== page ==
Acid reflux is on the rise as our waistlines expand. What's going on in our stomachs, and is there anything we can do about it?
Over the past few years, studies have pointed out the connection between the increasing number of people suffering from acid reflux symptoms, and the spreading obesity epidemic.
Experts suspect that the pressure of extra weight around the middle, combined with a diet high in fat, increase your likelihood of developing gastroesophagheal reflux disease – GERD – the medical term for acid reflux.
Heartburn is one of the most common symptoms of acid reflux. It's the burning pain in the pit of your stomach, and the taste of acid traveling up your throat and into your mouth.
Heartburn is not just uncomfortable. For some patients, it could be a precursor to cancer. So if you're suffering from acid reflux, what can you do about it?
What Causes Acid Reflux?
Today, 45 million Americans have GERD. According to one study, incidence has risen by 5 percent every year between 1992 and 2005.
That's a rise that researchers correlate with the rise of obesity, defined by a body mass index over 30.
Typically, acid reflux happens because of a malfunctioning piece of your digestive anatomy.
The lower esophageal sphincter is at the boundary between your stomach and your esophagus, and it is responsible for holding your food in your stomach as it's digested. For people with GERD, that sphincter opens when it shouldn't, and allows food to travel up the esophagus.
If you're thin and you have acid reflux, it might mean that you were born with a hiatal hernia. Hiatal hernia is a condition where the stomach sits higher up in the chest than normal, causing your lower esophageal sphincter to be loose.
That loose “valve” in your stomach can't do its job properly, and the pressure from stomach or gastric acid can push it open and push back into your esophagus, causing heartburn.
A similar effect may occur if you are carrying extra weight around your stomach. The weight puts more pressure on your stomach, forcing that lower esophageal sphincter open and pushing acid into your esophagus.
Another interpretation is that the fat cells in our bodies cause inflammation, which loosens up the valve and makes it harder to do its job.
What's more, the high-fat diet that contributes to becoming overweight also contributes to acid reflux. It takes longer for the stomach to digest meals that are high in fat, giving heartburn more time to occur.
If you've eaten a bigger meal, the stomach might be dealing with more than it can handle. It struggles to send your food onto its next step, the small intestine, and your food along with stomach acid rises back up.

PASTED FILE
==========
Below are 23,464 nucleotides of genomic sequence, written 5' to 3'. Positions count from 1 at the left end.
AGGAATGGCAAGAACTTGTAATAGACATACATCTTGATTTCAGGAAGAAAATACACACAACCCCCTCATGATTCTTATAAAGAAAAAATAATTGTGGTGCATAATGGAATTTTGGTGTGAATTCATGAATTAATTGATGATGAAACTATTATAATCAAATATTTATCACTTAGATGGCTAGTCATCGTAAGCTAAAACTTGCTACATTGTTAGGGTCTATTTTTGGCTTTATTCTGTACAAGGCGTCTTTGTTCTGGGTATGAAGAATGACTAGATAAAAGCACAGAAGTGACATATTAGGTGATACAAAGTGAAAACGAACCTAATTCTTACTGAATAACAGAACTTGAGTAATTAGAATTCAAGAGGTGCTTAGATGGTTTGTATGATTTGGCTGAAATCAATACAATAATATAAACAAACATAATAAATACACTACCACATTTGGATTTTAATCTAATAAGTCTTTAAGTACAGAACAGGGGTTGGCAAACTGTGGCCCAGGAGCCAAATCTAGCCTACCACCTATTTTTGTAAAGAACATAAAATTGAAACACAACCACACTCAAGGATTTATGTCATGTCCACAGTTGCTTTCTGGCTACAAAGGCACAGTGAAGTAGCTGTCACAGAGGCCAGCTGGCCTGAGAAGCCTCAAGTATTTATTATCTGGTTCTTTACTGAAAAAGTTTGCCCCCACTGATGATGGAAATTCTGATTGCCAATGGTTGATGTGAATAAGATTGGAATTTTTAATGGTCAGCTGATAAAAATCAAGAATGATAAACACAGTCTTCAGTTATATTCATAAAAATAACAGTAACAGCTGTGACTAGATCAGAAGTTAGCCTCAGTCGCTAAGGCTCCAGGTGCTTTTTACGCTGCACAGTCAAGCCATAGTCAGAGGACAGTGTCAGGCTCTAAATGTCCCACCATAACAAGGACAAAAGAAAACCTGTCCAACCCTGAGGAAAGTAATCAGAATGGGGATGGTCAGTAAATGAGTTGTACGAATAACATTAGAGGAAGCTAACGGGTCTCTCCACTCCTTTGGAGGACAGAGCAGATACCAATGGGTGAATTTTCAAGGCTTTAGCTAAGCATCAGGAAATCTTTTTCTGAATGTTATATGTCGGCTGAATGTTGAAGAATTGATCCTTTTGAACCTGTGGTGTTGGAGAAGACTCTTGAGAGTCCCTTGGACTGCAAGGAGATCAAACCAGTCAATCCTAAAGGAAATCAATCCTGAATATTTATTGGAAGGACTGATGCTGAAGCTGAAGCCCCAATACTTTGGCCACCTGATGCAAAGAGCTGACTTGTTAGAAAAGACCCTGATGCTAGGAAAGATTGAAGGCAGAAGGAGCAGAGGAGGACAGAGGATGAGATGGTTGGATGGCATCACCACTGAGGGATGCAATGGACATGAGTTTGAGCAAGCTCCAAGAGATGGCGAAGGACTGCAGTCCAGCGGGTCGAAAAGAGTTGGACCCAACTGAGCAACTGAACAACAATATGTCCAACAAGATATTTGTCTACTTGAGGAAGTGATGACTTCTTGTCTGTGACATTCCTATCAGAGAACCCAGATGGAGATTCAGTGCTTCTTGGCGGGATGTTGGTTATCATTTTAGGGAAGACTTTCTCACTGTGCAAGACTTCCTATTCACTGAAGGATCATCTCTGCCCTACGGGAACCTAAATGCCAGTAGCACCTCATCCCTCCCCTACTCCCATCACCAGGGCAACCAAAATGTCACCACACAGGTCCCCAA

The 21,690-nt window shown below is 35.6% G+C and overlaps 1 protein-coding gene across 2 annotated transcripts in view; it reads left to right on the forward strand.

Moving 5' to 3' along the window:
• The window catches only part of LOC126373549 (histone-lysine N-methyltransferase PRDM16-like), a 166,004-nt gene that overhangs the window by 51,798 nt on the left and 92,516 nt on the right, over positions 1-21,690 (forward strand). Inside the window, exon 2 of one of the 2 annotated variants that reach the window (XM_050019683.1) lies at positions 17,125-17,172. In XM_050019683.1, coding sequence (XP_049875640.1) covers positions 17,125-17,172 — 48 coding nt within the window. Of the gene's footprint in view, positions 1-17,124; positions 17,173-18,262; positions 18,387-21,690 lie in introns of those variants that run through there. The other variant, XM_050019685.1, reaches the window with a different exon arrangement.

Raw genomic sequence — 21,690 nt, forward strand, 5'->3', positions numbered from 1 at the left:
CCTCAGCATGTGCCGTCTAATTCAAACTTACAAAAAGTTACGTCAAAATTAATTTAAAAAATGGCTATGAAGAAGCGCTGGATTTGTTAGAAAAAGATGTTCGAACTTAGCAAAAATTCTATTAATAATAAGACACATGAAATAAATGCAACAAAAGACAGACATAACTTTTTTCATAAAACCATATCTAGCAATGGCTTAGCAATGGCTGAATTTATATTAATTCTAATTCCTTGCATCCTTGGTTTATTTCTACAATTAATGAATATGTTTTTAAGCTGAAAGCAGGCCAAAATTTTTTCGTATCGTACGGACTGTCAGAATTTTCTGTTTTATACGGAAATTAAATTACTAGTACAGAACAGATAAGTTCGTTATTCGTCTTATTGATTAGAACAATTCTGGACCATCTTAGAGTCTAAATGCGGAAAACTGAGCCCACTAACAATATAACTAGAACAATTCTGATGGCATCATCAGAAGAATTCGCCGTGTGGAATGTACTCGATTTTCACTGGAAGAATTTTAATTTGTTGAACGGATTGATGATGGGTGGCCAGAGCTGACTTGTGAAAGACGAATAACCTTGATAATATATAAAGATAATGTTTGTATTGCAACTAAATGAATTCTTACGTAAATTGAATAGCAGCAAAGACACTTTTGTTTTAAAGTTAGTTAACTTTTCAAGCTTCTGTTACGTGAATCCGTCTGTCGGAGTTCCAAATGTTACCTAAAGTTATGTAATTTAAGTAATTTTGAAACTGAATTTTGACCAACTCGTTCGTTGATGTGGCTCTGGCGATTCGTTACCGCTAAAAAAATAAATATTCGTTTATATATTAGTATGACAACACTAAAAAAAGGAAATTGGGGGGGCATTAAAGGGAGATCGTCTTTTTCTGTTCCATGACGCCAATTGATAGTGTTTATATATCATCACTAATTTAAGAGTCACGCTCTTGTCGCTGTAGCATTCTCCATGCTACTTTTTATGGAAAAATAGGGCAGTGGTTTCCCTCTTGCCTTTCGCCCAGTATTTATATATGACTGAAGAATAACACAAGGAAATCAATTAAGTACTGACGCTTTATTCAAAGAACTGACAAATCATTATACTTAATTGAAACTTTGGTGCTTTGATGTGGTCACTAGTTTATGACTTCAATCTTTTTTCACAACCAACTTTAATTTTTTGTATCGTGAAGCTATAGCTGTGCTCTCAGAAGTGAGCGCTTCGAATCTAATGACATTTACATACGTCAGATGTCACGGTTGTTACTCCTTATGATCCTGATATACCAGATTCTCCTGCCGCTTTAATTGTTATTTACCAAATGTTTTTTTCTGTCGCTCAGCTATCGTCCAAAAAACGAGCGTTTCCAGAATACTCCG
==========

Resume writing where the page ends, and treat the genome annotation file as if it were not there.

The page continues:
It's an uncomfortable position to be in. The esophagus isn't equipped to deal with stomach acid, which exists comfortably in its native habitat because of a protective stomach lining. Over time, exposure to acid can damage the esophagus and cause Barrett's esophagus, a more serious condition.
Barrett's esophagus can lead to esophageal cancer.
How to Treat It
dailyRx spoke with Dr. Joel Richter, director of the Division of Digestive Diseases and Nutrition at the University of South Florida. Dr. Richter studies and treats esophageal diseases, and has examined the connection between GERD and obesity.
He said that most patients can see the relationship between their own symptoms and their weight.
“Many of [my patients] can relate to the fact that maybe they've been heavy for a while. But they may be able to say, 'I had a little heartburn, then I got pregnant, and after the second pregnancy, I haven't been able to lose 30 pounds,'” Dr. Richter said.
“That's when I say to the patient, 'We don't need you to get down to perfect weight, but if you lose just 10, 15, 25 pounds that may be enough to really ease your symptoms quite a bit.'”
In other words, you may not have to take medication to solve your heartburn problem. If you recognize that you are carrying extra weight, changing your lifestyle and your diet may be enough.
Dr. Richter added that the superfluous pounds contribute to other health problems.
“[Patients] can begin to have a dialogue with their doctor. They can ask, 'What factors in my weight are contributing to illness that I have?' Diabetes is made worse, osteoarthritis is made worse, and acid reflux is worse by being overweight,” he said.
He said that for some patients, surgery is an option to help lose weight. But the popular Lap-Band surgery may not be the best choice for people with reflux.
“The Lap-Band surgery is fine for people who have mild obesity, but it does tend to give people more reflux,” Dr. Richter said. He recommended gastric bypass surgery as an alternative to discuss with your doctor.
The pharmacological approach to heartburn is to take a proton pump inhibitor (PPI), a type of drug that suppresses stomach acid. But recent studies have shown that being on PPIs for an extended period of time has long-term side effects.
Making the changes to your lifestyle that help you lose weight will ease your acid reflux symptoms, and improve your overall health.
In the short term, eat a healthier diet that's low in fatty foods, and get active after eating. A walk will help aid digestion, while sitting or lying down encourages food to come up.